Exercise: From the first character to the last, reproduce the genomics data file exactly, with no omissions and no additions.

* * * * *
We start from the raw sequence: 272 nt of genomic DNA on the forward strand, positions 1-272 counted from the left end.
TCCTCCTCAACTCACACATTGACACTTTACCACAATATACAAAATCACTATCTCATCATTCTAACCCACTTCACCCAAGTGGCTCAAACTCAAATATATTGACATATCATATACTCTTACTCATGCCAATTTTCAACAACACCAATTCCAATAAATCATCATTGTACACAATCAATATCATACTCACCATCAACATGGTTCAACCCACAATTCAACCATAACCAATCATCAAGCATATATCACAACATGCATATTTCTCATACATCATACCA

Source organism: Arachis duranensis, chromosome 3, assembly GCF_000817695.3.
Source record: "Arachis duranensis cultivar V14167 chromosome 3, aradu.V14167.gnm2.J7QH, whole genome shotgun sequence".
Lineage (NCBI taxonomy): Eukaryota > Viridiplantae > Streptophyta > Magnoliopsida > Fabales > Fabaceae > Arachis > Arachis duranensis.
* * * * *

We start from the raw sequence: 272 nt of genomic DNA on the forward strand, positions 1-272 counted from the left end.
TCCTCCTCAACTCACACATTGACACTTTACCACAATATACAAAATCACTATCTCATCATTCTAACCCACTTCACCCAAGTGGCTCAAACTCAAATATATTGACATATCATATACTCTTACTCATGCCAATTTTCAACAACACCAATTCCAATAAATCATCATTGTACACAATCAATATCATACTCACCATCAACATGGTTCAACCCACAATTCAACCATAACCAATCATCAAGCATATATCACAACATGCATATTTCTCATACATCATACCA

Source organism: Arachis duranensis, chromosome 3, assembly GCF_000817695.3.
Source record: "Arachis duranensis cultivar V14167 chromosome 3, aradu.V14167.gnm2.J7QH, whole genome shotgun sequence".
Lineage (NCBI taxonomy): Eukaryota > Viridiplantae > Streptophyta > Magnoliopsida > Fabales > Fabaceae > Arachis > Arachis duranensis.